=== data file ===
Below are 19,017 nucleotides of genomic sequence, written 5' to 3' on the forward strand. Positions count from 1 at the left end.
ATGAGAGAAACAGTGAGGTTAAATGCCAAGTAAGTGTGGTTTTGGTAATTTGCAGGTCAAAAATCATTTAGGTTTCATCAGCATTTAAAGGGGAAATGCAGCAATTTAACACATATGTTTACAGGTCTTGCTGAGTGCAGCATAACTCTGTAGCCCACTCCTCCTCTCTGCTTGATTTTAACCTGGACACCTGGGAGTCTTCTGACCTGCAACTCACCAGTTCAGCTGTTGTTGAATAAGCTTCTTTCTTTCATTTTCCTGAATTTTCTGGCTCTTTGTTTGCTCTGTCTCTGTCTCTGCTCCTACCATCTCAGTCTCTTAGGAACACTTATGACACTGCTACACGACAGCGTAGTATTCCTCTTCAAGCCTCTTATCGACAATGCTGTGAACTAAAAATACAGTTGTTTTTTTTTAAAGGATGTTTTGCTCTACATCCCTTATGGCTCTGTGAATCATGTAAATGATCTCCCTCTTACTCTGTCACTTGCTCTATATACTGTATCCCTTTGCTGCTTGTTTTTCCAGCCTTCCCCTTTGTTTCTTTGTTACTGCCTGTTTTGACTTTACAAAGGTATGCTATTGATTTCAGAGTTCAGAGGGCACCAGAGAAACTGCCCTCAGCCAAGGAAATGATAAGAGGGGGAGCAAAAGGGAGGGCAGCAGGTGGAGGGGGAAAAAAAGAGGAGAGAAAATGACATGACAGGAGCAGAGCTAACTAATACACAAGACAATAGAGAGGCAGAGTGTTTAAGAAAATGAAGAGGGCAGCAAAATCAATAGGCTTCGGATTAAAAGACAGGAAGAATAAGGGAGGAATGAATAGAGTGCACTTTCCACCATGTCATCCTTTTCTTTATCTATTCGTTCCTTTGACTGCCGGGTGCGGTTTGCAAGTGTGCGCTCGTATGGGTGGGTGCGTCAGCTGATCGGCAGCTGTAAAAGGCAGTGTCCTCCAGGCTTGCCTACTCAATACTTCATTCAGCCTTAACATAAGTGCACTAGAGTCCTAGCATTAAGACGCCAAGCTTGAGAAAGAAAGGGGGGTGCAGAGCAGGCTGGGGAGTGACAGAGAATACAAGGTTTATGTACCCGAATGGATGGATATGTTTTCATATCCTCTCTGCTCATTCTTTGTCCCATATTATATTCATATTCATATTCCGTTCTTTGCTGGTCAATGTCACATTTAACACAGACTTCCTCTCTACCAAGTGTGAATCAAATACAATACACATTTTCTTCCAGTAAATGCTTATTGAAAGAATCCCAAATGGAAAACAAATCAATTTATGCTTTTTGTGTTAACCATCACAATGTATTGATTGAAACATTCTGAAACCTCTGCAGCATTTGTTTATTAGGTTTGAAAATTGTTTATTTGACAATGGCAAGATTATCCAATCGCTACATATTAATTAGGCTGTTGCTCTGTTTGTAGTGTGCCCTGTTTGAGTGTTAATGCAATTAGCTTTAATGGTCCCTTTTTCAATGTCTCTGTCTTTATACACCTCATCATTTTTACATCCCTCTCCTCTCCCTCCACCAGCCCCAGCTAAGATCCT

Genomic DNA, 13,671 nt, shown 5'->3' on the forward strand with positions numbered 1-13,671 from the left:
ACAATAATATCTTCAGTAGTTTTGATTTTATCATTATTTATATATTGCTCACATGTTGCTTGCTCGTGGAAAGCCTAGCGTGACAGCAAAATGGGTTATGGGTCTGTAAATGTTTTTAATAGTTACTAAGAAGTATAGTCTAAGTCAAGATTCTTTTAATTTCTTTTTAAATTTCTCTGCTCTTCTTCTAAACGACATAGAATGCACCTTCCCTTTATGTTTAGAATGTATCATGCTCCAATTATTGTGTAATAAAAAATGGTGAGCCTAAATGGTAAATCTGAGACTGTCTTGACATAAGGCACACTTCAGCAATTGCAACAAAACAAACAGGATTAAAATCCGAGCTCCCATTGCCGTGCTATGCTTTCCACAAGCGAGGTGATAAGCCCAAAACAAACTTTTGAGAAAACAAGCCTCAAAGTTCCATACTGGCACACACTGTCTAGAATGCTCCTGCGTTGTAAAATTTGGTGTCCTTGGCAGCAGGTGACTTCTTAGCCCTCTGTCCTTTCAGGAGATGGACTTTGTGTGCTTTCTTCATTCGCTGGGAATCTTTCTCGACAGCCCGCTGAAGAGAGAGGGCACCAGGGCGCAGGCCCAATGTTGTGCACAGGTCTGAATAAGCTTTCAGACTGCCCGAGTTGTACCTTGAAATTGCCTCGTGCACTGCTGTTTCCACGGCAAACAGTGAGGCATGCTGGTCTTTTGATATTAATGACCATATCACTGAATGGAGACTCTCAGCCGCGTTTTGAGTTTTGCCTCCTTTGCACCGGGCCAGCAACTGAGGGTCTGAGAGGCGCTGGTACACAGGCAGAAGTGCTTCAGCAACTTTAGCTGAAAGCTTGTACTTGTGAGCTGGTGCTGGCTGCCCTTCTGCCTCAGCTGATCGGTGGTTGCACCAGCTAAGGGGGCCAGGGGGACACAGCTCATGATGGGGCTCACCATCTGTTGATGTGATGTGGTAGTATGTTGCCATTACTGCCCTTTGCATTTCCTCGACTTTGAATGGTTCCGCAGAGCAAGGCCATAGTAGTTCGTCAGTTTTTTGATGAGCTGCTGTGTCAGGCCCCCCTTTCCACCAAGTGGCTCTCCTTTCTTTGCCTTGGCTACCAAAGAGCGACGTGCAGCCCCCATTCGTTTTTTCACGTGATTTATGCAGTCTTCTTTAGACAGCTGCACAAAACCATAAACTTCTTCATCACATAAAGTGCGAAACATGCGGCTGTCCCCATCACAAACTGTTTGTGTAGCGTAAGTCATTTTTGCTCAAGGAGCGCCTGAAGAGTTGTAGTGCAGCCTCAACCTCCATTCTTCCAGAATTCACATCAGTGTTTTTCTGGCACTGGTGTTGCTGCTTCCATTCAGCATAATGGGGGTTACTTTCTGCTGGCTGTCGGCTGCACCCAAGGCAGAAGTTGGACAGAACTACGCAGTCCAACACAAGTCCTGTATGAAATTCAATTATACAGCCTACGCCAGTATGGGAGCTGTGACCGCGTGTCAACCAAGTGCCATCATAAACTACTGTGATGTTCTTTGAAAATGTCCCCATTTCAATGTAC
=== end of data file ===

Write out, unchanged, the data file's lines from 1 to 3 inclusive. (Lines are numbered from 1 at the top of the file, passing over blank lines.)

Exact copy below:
Below are 19,017 nucleotides of genomic sequence, written 5' to 3' on the forward strand. Positions count from 1 at the left end.
ATGAGAGAAACAGTGAGGTTAAATGCCAAGTAAGTGTGGTTTTGGTAATTTGCAGGTCAAAAATCATTTAGGTTTCATCAGCATTTAAAGGGGAAATGCAGCAATTTAACACATATGTTTACAGGTCTTGCTGAGTGCAGCATAACTCTGTAGCCCACTCCTCCTCTCTGCTTGATTTTAACCTGGACACCTGGGAGTCTTCTGACCTGCAACTCACCAGTTCAGCTGTTGTTGAATAAGCTTCTTTCTTTCATTTTCCTGAATTTTCTGGCTCTTTGTTTGCTCTGTCTCTGTCTCTGCTCCTACCATCTCAGTCTCTTAGGAACACTTATGACACTGCTACACGACAGCGTAGTATTCCTCTTCAAGCCTCTTATCGACAATGCTGTGAACTAAAAATACAGTTGTTTTTTTTTAAAGGATGTTTTGCTCTACATCCCTTATGGCTCTGTGAATCATGTAAATGATCTCCCTCTTACTCTGTCACTTGCTCTATATACTGTATCCCTTTGCTGCTTGTTTTTCCAGCCTTCCCCTTTGTTTCTTTGTTACTGCCTGTTTTGACTTTACAAAGGTATGCTATTGATTTCAGAGTTCAGAGGGCACCAGAGAAACTGCCCTCAGCCAAGGAAATGATAAGAGGGGGAGCAAAAGGGAGGGCAGCAGGTGGAGGGGGAAAAAAAGAGGAGAGAAAATGACATGACAGGAGCAGAGCTAACTAATACACAAGACAATAGAGAGGCAGAGTGTTTAAGAAAATGAAGAGGGCAGCAAAATCAATAGGCTTCGGATTAAAAGACAGGAAGAATAAGGGAGGAATGAATAGAGTGCACTTTCCACCATGTCATCCTTTTCTTTATCTATTCGTTCCTTTGACTGCCGGGTGCGGTTTGCAAGTGTGCGCTCGTATGGGTGGGTGCGTCAGCTGATCGGCAGCTGTAAAAGGCAGTGTCCTCCAGGCTTGCCTACTCAATACTTCATTCAGCCTTAACATAAGTGCACTAGAGTCCTAGCATTAAGACGCCAAGCTTGAGAAAGAAAGGGGGGTGCAGAGCAGGCTGGGGAGTGACAGAGAATACAAGGTTTATGTACCCGAATGGATGGATATGTTTTCATATCCTCTCTGCTCATTCTTTGTCCCATATTATATTCATATTCATATTCCGTTCTTTGCTGGTCAATGTCACATTTAACACAGACTTCCTCTCTACCAAGTGTGAATCAAATACAATACACATTTTCTTCCAGTAAATGCTTATTGAAAGAATCCCAAATGGAAAACAAATCAATTTATGCTTTTTGTGTTAACCATCACAATGTATTGATTGAAACATTCTGAAACCTCTGCAGCATTTGTTTATTAGGTTTGAAAATTGTTTATTTGACAATGGCAAGATTATCCAATCGCTACATATTAATTAGGCTGTTGCTCTGTTTGTAGTGTGCCCTGTTTGAGTGTTAATGCAATTAGCTTTAATGGTCCCTTTTTCAATGTCTCTGTCTTTATACACCTCATCATTTTTACATCCCTCTCCTCTCCCTCCACCAGCCCCAGCTAAGATCCT

Genomic DNA, 13,671 nt, shown 5'->3' on the forward strand with positions numbered 1-13,671 from the left: